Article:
package Cache::Ref;
  $Cache::Ref::AUTHORITY = 'cpan:NUFFIN';
  $Cache::Ref::VERSION = '0.04';
# ABSTRACT: Memory only cache of live references

use Moose;



# ex: set sw=4 et:


=encoding utf-8

=head1 NAME

Cache::Ref - Memory only cache of live references


    # this class is just a base class and a documentation start point
    # just use the various algorithms directly

    use Cache::Ref::CART;
    my $cache = Cache::Ref::CART->new( size => 1024 );

    # add a cache value or set an existing key to a new value
    $cache->set(foo => $some_object);

    # get a value
    $cache->get("foo"); # also takes a list of keys

    # remove a key before it has normally expired

    # remove all cached data

    # 'hit' is like 'get' without the overhead of obtaining the value
    # it's useful for keeping values from expiring when you already have
    # the values
    $cache->hit("foo"); # also takes a list of keys


Unlike L<CHI> which attempts to address the problem of caching things
persistently, this module implements in memory caching, designed primarily for
B<shared references> in memory.

This collection of classes implements a number of semi related algorithms.

=head1 METHODS

=over 4

=item get @keys

Fetch entries from the cache.

=item hit @keys

Promote C<@keys> in the cache.

Same effect as C<get> except it doesn't actually return anything.

=item set $key => $value

Adds an entry to the cache.

=item compute $key, sub { ...; return $value }

Calls C<get> with C<$key>. If there's a hit the value is
returned. Otherwise the code block is executed to compute the value, and the result is stored in the cache using C<set>.

=item remove @keys

Remove specific entries from the cache.

=item expire $x

Remove C<$x> many entries from the cache. Hopefully the entries
removed are the most useless ones.

C<$x> defaults to 1.

=item clear

Empty the cache.



=head2 FIFO

This is a simple FIFO queue where a C<set> places the element on the head of a
queue, and if the size is too big an element will be discarded from the tail of
the queue.

L<Cache::Bounded> provides similar behavior, but flushing happens periodically
and in bigger numbers. Therefore, performance will be better on very high cache
usage, when hits don't matter that much.

This implementation has the lowest memory overhead, due to the simplicity of
its data structures (just a hash and an array).

Its expiry policy is appropriate for when the data set has a high locality of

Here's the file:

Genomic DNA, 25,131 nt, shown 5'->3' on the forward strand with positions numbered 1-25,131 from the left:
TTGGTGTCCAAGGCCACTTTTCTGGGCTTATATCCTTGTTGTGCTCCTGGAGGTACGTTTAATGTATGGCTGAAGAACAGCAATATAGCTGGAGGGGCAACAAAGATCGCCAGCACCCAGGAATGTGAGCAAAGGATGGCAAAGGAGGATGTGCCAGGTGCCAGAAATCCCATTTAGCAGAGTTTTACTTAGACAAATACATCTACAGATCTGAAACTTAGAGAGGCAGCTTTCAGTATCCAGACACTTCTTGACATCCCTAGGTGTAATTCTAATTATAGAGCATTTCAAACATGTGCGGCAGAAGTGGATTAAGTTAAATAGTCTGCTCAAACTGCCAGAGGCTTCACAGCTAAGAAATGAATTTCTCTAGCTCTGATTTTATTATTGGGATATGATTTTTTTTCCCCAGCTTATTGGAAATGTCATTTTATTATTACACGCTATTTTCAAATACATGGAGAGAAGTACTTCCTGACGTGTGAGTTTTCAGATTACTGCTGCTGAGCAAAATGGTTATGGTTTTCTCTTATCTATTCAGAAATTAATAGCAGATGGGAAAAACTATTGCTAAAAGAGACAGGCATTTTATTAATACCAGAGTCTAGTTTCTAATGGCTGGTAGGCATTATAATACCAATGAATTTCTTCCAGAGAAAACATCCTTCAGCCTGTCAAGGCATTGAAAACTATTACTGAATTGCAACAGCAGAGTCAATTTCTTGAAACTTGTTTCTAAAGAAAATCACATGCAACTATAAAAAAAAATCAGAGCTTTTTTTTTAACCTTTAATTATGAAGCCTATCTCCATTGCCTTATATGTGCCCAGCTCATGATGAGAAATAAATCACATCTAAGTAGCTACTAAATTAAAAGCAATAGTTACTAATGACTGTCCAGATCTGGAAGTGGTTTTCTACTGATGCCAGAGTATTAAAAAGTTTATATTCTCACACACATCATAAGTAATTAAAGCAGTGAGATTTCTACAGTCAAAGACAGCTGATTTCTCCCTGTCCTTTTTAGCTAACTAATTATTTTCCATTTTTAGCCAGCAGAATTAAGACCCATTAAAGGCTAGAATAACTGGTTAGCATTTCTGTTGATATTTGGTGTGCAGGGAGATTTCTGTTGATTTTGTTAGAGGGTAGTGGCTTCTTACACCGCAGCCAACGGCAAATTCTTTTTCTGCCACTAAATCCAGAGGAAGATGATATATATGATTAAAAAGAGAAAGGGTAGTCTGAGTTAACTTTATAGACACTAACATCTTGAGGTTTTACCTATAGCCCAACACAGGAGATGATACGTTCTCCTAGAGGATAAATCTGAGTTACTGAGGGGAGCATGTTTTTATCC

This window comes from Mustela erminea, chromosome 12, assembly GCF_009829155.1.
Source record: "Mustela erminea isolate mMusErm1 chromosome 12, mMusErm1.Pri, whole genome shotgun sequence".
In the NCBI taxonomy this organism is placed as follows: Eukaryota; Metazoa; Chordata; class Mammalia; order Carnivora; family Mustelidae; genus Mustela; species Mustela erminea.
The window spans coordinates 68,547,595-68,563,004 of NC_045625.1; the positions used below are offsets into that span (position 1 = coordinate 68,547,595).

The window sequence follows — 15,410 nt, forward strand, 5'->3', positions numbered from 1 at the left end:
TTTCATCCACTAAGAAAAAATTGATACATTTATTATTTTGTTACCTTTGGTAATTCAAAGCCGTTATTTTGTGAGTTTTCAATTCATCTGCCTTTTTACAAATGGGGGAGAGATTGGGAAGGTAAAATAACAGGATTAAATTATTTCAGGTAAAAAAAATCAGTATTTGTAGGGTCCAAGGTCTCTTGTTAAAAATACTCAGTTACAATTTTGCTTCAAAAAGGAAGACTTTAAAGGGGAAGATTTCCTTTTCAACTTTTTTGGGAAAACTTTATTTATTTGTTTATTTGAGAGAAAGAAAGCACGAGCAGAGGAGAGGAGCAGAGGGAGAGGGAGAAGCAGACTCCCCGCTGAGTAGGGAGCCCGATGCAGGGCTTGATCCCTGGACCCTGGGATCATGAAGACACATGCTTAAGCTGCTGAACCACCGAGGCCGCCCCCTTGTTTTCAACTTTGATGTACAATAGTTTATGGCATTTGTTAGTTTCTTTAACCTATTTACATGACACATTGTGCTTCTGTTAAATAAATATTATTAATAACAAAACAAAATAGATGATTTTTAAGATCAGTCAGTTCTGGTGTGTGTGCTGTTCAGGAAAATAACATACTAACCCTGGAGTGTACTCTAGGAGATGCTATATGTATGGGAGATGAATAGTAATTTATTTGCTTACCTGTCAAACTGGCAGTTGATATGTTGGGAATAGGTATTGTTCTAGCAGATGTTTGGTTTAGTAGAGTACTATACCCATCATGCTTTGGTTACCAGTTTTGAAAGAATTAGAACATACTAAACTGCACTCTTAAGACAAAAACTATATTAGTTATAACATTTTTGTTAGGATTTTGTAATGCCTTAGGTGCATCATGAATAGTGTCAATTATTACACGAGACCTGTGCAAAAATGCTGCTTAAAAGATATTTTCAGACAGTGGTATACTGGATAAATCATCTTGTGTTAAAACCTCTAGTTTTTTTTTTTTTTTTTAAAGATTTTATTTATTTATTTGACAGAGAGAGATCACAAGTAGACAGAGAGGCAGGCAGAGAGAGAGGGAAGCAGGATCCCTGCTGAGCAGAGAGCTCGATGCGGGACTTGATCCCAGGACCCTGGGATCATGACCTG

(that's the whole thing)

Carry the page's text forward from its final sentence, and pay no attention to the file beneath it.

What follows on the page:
reference, and random access is generally confined to neighbors, as a part of
some larger scan.

For truly random access cache hit rates will suffer.

Long term utility of cache entries is not considered at all, so scans will
poison the cache.

This is the only algorithm for which C<get> (and C<hit>) has no side effects.

=head2 LRU

This implementation uses an LRU list of entries (two implementations are
provided for trading off memory for speed).

Long term utility of cache entries is not considered at all, so scans will
poison the cache.

=head3 Cache::Ref::Util::LRU::List

Uses a doubly linked list to perform MRU propagation.

Faster than Array.

Cache hits and LRU removal is O(1).

=head3 Cache::Ref::Util::LRU::Array

Generally slower for a cache size bigger than about 10 elements, but uses less memory due to the compact layout.

Cache hits are O(cache size). LRU removal is O(1).

=head2 CLOCK

This is an implementation of second chance FIFO, using a circular buffer.

Second chance FIFO is a very simple approximation of LRU. The CLOCK algorithm
has its origins in Multics' virtual memory paging implementation.

It's slightly more general purpose than FIFO when dealing with random access.

Long term utility of cache entries is not considered at all, so scans will
poison the cache.

Using values of C<k> bigger than 1 (the default), more accurate approximations
of LRU can be made, at the cost of more complicated expiry.

=head2 GCLOCK

Tries to approximate LFU instead of LRU.

Cache hits increment a counter by one, instead of resetting it to the constant C<k>.

Cache replacement decays existing counters just like CLOCK.

=head2 CAR

CLOCK with Adaptive Removal.

A self tuning cache that varies between approximations of LRU and LFU expiry.

Has the highest memory overhead of all the implementations due to the extent of
the metadata it maintains.

However, this overhead is still small for when sizeable objects are involved.

Resistent to cache poisoning when scanning.

=head2 CART

CAR with temporal filtering.

Like CAR but does not promote a cache entry to the long term usefulness set due
to frequent successive access.

This is probably the most general purpose algorithm.

=head1 SEE ALSO

=over 4

=item L<CHI>

Appropriate for persistent caching of data with complex expiry.

=item L<Cache::Cascade>

Can be used to layer L<Cache::Ref> over other caches (e.g. L<CHI>).

=item L<Cache::Bounded>

A simpler implementation with similar goals (memory only caching), designed for
when cache misses are not very high cost, so cache hits have an extremely low
overhead and the policy is very simplistic.

=item L<Cache::Weak>

Caches shared references for as long as there is some other reference to those

=item L<Cache::Profile>

Designed to help choose an appropriate cache layer.

=item Algorithm information







=head1 AUTHOR

Yuval Kogman


This software is copyright (c) 2010 by Yuval Kogman.

This is free software; you can redistribute it and/or modify it under
the same terms as the Perl 5 programming language system itself.